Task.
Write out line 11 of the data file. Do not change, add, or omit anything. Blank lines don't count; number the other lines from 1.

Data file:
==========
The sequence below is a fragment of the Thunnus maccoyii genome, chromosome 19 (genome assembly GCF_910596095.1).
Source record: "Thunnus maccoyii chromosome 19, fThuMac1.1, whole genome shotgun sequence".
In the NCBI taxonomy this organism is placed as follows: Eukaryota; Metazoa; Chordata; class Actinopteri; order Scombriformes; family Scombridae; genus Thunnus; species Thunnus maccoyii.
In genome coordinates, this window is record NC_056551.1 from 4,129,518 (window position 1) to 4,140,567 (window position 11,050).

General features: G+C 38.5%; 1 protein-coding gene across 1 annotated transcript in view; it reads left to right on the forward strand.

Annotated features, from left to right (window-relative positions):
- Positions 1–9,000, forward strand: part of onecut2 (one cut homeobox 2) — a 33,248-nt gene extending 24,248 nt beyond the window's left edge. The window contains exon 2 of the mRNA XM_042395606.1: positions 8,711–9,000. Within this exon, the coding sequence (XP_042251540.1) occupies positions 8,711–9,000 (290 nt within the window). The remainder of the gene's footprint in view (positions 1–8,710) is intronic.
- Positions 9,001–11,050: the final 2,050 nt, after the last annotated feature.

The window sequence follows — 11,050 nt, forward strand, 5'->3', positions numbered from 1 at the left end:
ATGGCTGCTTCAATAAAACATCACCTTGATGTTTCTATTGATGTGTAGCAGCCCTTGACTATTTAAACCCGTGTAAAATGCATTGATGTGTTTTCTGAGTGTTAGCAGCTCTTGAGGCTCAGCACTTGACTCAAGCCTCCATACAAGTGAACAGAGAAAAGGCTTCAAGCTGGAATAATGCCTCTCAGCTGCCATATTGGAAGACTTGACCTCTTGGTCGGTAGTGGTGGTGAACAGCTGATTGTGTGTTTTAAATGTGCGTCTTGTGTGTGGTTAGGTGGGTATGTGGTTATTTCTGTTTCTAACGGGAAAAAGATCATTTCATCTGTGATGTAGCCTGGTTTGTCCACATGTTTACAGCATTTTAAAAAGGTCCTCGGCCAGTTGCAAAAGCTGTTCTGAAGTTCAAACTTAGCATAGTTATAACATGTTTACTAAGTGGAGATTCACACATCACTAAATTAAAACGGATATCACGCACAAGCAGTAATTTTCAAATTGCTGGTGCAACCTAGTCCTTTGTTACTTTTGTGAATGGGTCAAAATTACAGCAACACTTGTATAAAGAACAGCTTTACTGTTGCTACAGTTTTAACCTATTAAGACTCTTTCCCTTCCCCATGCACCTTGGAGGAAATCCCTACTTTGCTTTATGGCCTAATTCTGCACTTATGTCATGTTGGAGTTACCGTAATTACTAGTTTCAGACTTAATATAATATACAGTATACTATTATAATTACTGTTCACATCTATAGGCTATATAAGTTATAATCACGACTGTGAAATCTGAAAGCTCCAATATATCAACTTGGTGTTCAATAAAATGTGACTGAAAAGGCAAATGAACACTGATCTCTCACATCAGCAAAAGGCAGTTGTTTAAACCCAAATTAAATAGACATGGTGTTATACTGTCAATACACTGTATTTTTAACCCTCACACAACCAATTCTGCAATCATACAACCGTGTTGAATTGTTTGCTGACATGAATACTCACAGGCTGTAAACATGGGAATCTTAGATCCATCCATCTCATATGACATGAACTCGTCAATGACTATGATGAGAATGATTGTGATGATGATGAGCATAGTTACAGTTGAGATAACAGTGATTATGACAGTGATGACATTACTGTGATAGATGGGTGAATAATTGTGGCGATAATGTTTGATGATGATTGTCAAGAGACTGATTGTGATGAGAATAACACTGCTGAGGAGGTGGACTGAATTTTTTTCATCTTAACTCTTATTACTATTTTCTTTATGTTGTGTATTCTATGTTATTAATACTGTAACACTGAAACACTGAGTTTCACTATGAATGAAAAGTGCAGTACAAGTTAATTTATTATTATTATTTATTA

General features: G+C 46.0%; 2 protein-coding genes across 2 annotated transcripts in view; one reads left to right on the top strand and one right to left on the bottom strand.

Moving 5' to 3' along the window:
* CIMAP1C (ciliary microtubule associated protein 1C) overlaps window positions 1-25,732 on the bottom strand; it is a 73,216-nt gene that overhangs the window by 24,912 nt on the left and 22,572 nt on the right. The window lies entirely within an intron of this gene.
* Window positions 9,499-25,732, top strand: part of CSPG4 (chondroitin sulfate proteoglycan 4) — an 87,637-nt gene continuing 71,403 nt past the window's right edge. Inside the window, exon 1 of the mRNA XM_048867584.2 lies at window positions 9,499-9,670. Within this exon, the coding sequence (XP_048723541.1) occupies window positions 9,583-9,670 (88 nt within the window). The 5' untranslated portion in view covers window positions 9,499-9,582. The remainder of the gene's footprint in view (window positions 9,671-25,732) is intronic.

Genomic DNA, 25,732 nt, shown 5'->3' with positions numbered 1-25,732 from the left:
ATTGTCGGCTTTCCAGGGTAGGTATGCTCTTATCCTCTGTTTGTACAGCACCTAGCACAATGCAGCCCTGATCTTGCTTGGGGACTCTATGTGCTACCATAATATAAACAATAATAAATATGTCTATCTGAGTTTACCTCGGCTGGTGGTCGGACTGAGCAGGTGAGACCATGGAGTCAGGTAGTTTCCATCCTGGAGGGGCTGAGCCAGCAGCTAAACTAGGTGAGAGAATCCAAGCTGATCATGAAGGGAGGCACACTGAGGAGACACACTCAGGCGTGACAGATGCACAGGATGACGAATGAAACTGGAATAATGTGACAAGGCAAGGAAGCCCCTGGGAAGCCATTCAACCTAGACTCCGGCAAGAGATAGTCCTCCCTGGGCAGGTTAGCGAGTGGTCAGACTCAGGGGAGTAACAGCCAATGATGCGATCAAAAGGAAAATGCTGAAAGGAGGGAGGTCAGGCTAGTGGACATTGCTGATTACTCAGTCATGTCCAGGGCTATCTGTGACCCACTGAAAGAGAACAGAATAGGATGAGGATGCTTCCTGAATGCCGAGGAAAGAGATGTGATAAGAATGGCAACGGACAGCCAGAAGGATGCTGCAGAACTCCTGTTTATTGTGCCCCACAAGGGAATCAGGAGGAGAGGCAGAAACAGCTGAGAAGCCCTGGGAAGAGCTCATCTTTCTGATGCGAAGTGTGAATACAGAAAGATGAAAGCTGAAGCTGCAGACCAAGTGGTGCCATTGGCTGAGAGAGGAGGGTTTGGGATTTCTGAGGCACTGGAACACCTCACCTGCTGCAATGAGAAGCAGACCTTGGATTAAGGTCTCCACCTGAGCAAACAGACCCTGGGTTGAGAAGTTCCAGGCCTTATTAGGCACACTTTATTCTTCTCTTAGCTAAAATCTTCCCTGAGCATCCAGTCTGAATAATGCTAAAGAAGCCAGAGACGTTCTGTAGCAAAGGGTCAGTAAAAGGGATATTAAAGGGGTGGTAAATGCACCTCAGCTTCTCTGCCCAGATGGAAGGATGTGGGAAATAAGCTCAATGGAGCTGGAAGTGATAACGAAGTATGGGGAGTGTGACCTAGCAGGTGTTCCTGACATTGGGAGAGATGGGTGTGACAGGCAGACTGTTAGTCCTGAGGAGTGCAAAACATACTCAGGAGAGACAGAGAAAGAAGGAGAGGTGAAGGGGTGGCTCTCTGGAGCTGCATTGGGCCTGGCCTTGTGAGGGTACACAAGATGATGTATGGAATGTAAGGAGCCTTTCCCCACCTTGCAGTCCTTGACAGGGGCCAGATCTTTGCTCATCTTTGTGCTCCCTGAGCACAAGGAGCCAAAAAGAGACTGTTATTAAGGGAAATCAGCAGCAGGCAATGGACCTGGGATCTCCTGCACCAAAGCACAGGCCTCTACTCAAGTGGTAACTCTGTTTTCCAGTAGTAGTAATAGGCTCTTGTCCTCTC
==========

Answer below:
General features: G+C 46.0%; 2 protein-coding genes across 2 annotated transcripts in view; one reads left to right on the top strand and one right to left on the bottom strand.